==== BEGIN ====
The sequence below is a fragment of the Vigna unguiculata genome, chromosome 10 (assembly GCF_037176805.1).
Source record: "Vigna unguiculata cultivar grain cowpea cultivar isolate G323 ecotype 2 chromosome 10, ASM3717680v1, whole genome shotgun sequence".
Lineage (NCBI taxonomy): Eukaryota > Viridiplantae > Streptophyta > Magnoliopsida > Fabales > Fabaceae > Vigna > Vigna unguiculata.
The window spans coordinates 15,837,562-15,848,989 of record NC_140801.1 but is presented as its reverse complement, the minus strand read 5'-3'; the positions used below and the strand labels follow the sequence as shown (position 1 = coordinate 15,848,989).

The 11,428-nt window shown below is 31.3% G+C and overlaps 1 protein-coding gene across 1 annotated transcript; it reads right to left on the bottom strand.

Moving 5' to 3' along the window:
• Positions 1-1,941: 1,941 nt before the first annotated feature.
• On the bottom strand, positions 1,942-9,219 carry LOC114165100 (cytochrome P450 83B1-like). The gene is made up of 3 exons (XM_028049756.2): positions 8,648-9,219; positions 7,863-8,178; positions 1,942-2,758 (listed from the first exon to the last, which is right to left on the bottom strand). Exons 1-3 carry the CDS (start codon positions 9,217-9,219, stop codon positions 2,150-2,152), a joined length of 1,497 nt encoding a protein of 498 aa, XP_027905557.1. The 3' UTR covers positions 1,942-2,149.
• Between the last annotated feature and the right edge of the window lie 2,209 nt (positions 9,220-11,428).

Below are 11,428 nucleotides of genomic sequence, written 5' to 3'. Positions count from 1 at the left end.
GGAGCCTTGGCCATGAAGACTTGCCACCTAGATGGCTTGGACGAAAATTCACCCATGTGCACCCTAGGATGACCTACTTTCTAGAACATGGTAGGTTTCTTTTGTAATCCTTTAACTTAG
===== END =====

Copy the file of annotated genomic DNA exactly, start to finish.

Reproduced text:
The sequence below is a fragment of the Vigna unguiculata genome, chromosome 10 (assembly GCF_037176805.1).
Source record: "Vigna unguiculata cultivar grain cowpea cultivar isolate G323 ecotype 2 chromosome 10, ASM3717680v1, whole genome shotgun sequence".
Lineage (NCBI taxonomy): Eukaryota > Viridiplantae > Streptophyta > Magnoliopsida > Fabales > Fabaceae > Vigna > Vigna unguiculata.
The window spans coordinates 15,837,562-15,848,989 of record NC_140801.1 but is presented as its reverse complement, the minus strand read 5'-3'; the positions used below and the strand labels follow the sequence as shown (position 1 = coordinate 15,848,989).

The 11,428-nt window shown below is 31.3% G+C and overlaps 1 protein-coding gene across 1 annotated transcript; it reads right to left on the bottom strand.

Moving 5' to 3' along the window:
• Positions 1-1,941: 1,941 nt before the first annotated feature.
• On the bottom strand, positions 1,942-9,219 carry LOC114165100 (cytochrome P450 83B1-like). The gene is made up of 3 exons (XM_028049756.2): positions 8,648-9,219; positions 7,863-8,178; positions 1,942-2,758 (listed from the first exon to the last, which is right to left on the bottom strand). Exons 1-3 carry the CDS (start codon positions 9,217-9,219, stop codon positions 2,150-2,152), a joined length of 1,497 nt encoding a protein of 498 aa, XP_027905557.1. The 3' UTR covers positions 1,942-2,149.
• Between the last annotated feature and the right edge of the window lie 2,209 nt (positions 9,220-11,428).

Below are 11,428 nucleotides of genomic sequence, written 5' to 3'. Positions count from 1 at the left end.
GGAGCCTTGGCCATGAAGACTTGCCACCTAGATGGCTTGGACGAAAATTCACCCATGTGCACCCTAGGATGACCTACTTTCTAGAACATGGTAGGTTTCTTTTGTAATCCTTTAACTTAG